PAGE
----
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SKI TIPS

Skiing the sunny spring

SPRING skiing is all about light clothing on uncrowded slopes. Freak snowstorms can create excellent powder conditions late in the season, but the snow most skiers associate with this season is "corn."
Corn snow is characterized by large, loose granules during the day that freeze together at night, then warm up again and loosen during the day. Corn offers skiers and boarders smooth, sun-baked crystals, soft as silk, atop a frozen base. The only problem with corn is its ephemeral nature


SPRING brings emptier and more buttery slopes to the early riser.
SPRING skiing is all about light clothing on uncrowded slopes. Freak snowstorms can create excellent powder conditions late in the season, but the snow most skiers associate with this season is "corn."

Corn snow is characterized by large, loose granules during the day that freeze together at night, then warm up again and loosen during the day. Corn offers skiers and boarders smooth, sun-baked crystals, soft as silk, atop a frozen base. The only problem with corn is its ephemeral nature. Corn only forms for a few hours a day before turning into slush in the afternoon and later on at night, into frozen granular.


It is therefore best to start your skiing on southern slopes, where the sun is strongest in the morning, and move to northern slopes in the afternoon, when temperatures start to warm up and southern slope snow becomes mushy. Because of its north/south configuration, Jasná in the Low Tatras is our favourite spring skiing venue in Slovakia.

The new express train will whisk you from Bratislava to Liptovský Mikuláš in just three hours. From there, it is a 40-minute bus ride to the resort. A taxi can get you there in much less time for up to Sk500 (€12), but call ahead to arrange a pickup (0905/531-224).

Begin your ski day by taking the new high-speed six-person lift to Rovná Hoľa (1,480 metres). From there, ride the double to Konský grúň (1,829 metres), and then hike thirty minutes to the summit of Mount Chopok (2,024 metres), where you can access the south-facing Chopok Juh bowl. This bowl is steeper than the northern slopes and rarely groomed, so you should be comfortable with off-piste terrain before making this trek. Several pull lifts service this bowl, and food can be purchased at the Kosodrevina refreshment stand, but beware of their overly greasy sausages.



Once the sun gets strong and the Chopok Juh slopes become slushy, head back to the well-groomed, intermediate terrain on the northern, Jasná side of the resort. The upper slopes here are usually skiable for the entire day, even late in the season. Jasná offers five-day ski and stay packages from April 8 to 13, starting at Sk8,275 (€205). For more information visit www.jasna.sk.


There are other venues with good late season conditions that we recommend:


Zverovka-Spálená is situated in the coldest corner of Slovakia, near Orava. Slopes face north and are tree-lined, so snow holds late into the season. Pretty views of nearby alpine peaks and 1,800-metre long slopes make this an excellent resort for an overnight visit. The Hotel Tatrawest offers a one-night package of half board and a ski ticket for only Sk880 (€22) (excluding the Easter holidays). www.tatrawest.sk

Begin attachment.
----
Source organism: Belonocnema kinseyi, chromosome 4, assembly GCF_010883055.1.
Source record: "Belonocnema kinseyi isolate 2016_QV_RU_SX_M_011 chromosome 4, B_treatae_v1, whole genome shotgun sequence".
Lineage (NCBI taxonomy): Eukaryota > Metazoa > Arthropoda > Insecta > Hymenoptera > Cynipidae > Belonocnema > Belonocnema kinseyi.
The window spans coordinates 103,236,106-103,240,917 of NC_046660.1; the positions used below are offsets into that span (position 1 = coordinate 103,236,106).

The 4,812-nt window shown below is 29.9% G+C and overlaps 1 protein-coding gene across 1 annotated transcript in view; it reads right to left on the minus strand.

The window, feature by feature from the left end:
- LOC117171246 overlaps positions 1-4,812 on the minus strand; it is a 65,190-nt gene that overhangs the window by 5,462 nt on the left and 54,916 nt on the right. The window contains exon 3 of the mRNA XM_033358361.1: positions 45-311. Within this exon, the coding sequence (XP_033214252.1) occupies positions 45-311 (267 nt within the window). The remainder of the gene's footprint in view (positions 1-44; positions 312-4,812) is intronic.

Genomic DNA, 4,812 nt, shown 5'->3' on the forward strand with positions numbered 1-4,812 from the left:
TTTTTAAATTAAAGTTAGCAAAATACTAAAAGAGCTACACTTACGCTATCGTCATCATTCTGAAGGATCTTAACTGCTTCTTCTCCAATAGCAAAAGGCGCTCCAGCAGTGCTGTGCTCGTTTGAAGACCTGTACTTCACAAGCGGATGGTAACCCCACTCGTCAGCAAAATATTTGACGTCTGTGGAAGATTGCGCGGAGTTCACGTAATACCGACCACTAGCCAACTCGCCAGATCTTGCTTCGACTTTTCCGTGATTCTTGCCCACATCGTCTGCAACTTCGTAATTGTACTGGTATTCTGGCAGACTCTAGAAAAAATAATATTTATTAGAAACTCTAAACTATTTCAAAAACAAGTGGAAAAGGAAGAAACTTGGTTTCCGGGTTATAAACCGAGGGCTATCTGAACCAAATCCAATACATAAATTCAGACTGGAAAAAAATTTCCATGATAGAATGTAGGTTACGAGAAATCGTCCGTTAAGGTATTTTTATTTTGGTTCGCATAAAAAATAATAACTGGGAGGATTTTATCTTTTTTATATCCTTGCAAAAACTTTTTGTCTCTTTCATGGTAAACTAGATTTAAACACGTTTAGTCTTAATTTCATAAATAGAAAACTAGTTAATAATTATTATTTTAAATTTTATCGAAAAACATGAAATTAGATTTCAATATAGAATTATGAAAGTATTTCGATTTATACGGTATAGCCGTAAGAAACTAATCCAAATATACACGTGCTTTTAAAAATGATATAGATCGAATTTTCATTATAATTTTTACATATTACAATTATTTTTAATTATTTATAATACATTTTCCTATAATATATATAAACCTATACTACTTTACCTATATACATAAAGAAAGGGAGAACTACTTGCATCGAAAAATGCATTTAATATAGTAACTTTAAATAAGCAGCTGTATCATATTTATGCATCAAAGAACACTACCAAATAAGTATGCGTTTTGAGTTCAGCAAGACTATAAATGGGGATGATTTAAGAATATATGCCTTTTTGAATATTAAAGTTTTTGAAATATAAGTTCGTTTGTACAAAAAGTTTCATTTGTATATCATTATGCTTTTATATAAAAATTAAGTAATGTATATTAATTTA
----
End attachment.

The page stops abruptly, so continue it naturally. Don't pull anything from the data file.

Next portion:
Lomnické Sedlo lies above the town of Tatranská Lomnica in the High Tatras, where you will find a wide range of hotels and guest houses. The resort's slopes face south, so it is best to wake up early and hit them in the morning before the daily thaw cycle makes the snow too mushy. Lomnické sedlo's slopes are also very steep, making this resort better suited to experts than lower-level skiers. Be sure to make an excursion to Lomnický štít (2,632 metres). The gondola to this high peak runs every 20 minutes and you should book tickets in advance to reserve a spot. www.tatry.sk


Štrbské Pleso is another excellent late-season resort in the High Tatras. The high altitude of its slopes, most of which are above 1,400 metres, translates into great late-season action. The trails above the Interski base (1,360 metres) are mainly tree-lined and serviced by a chair and two pull lifts. The slopes emanating from the top station of the Solisko high-speed quad (1,814 metres) start out above the treeline and then descend below it. The reconstructed chata Solisko is a nice lunch spot. A day ticket at Štrbské Pleso costs Sk690 (€17) - more expensive than many other resorts but well worth the money because of the excellent snow and efficient lifts. Do not miss the "Lyžuje celá rodina" family ski race on April 11. www.parksnow.sk


Čertovica (1,120 - 1,460 metres) can offer excellent conditions late in the season because of its north-facing, mostly tree-lined slopes. The slopes in the Saddle area of the resort are covered by snow guns and groomed, but the upper slopes at Čertova Svadba are unprepared, natural snow slopes, and only suitable for experts. Skiers chatting on various internet forums complain that the ungroomed terrain at Čertova Svadba often freezes solid and becomes unskiable. But if the freeze-thaw cycle produces corn, experts will love this area situated in the Low Tatras range on the main road from Banská Bystrica to Liptovský Hrádok. www.holidayinfo.sk


In conclusion, pay close attention to the weather and snow reports. Temperatures have to be cold enough at night to freeze the snow and warm enough during the day to thaw it for perfect corn to form. Those with determination to ski in the spring will be rewarded with empty slopes and corn as smooth as butter. But ski early, lest your buttery corn turn to slushy mashed potatoes. For general ski information have a look at www.ski.sk, or www.holidayinfo.sk.

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